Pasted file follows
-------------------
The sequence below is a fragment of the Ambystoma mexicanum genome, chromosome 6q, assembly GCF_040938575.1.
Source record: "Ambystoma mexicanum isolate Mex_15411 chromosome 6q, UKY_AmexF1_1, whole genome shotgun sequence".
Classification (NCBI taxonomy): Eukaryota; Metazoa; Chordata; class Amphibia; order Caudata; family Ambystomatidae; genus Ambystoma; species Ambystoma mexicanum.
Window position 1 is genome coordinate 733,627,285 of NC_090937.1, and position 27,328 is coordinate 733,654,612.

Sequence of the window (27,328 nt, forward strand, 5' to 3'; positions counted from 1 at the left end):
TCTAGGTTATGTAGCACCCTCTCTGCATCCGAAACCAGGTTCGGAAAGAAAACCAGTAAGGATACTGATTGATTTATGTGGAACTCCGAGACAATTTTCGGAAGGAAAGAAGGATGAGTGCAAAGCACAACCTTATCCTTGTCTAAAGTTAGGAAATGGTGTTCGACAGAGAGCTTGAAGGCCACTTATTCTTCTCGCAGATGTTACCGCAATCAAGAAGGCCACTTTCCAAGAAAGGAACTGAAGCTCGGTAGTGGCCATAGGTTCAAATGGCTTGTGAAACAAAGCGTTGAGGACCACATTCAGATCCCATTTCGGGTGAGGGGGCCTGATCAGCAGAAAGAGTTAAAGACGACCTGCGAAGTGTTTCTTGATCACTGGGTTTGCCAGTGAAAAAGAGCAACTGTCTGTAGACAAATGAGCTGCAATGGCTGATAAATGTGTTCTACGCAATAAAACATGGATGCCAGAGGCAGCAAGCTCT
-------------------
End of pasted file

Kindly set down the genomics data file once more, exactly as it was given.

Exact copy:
The sequence below is a fragment of the Ambystoma mexicanum genome, chromosome 6q, assembly GCF_040938575.1.
Source record: "Ambystoma mexicanum isolate Mex_15411 chromosome 6q, UKY_AmexF1_1, whole genome shotgun sequence".
Classification (NCBI taxonomy): Eukaryota; Metazoa; Chordata; class Amphibia; order Caudata; family Ambystomatidae; genus Ambystoma; species Ambystoma mexicanum.
Window position 1 is genome coordinate 733,627,285 of NC_090937.1, and position 27,328 is coordinate 733,654,612.

Sequence of the window (27,328 nt, forward strand, 5' to 3'; positions counted from 1 at the left end):
TCTAGGTTATGTAGCACCCTCTCTGCATCCGAAACCAGGTTCGGAAAGAAAACCAGTAAGGATACTGATTGATTTATGTGGAACTCCGAGACAATTTTCGGAAGGAAAGAAGGATGAGTGCAAAGCACAACCTTATCCTTGTCTAAAGTTAGGAAATGGTGTTCGACAGAGAGCTTGAAGGCCACTTATTCTTCTCGCAGATGTTACCGCAATCAAGAAGGCCACTTTCCAAGAAAGGAACTGAAGCTCGGTAGTGGCCATAGGTTCAAATGGCTTGTGAAACAAAGCGTTGAGGACCACATTCAGATCCCATTTCGGGTGAGGGGGCCTGATCAGCAGAAAGAGTTAAAGACGACCTGCGAAGTGTTTCTTGATCACTGGGTTTGCCAGTGAAAAAGAGCAACTGTCTGTAGACAAATGAGCTGCAATGGCTGATAAATGTGTTCTACGCAATAAAACATGGATGCCAGAGGCAGCAAGCTCT